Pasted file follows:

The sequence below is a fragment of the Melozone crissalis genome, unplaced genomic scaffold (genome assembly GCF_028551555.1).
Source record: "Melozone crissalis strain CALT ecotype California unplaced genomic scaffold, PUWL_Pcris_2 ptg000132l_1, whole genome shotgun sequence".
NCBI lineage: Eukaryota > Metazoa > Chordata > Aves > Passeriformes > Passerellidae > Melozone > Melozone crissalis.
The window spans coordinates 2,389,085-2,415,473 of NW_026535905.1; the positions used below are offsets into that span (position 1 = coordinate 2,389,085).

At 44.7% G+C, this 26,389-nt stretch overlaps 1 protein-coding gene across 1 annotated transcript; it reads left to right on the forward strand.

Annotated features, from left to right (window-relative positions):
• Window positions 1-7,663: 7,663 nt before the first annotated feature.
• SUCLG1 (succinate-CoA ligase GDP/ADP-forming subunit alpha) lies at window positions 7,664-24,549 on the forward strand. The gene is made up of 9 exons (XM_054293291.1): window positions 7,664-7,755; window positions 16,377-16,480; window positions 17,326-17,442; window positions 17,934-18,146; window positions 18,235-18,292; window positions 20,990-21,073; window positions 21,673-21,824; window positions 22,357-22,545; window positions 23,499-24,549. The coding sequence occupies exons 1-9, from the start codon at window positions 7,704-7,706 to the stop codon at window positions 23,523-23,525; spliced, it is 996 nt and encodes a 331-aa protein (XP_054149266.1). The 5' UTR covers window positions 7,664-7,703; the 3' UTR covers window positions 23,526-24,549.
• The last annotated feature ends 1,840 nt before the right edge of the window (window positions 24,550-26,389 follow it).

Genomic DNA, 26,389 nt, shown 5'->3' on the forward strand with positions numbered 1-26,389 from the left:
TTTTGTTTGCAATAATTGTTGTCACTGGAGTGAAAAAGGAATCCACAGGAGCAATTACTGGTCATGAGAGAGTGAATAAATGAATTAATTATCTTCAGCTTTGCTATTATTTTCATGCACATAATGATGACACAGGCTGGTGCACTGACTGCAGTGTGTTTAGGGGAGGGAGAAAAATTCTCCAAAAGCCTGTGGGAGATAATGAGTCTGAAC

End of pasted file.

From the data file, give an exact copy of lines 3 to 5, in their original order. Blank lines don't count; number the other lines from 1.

NCBI lineage: Eukaryota > Metazoa > Chordata > Aves > Passeriformes > Passerellidae > Melozone > Melozone crissalis.
The window spans coordinates 2,389,085-2,415,473 of NW_026535905.1; the positions used below are offsets into that span (position 1 = coordinate 2,389,085).

At 44.7% G+C, this 26,389-nt stretch overlaps 1 protein-coding gene across 1 annotated transcript; it reads left to right on the forward strand.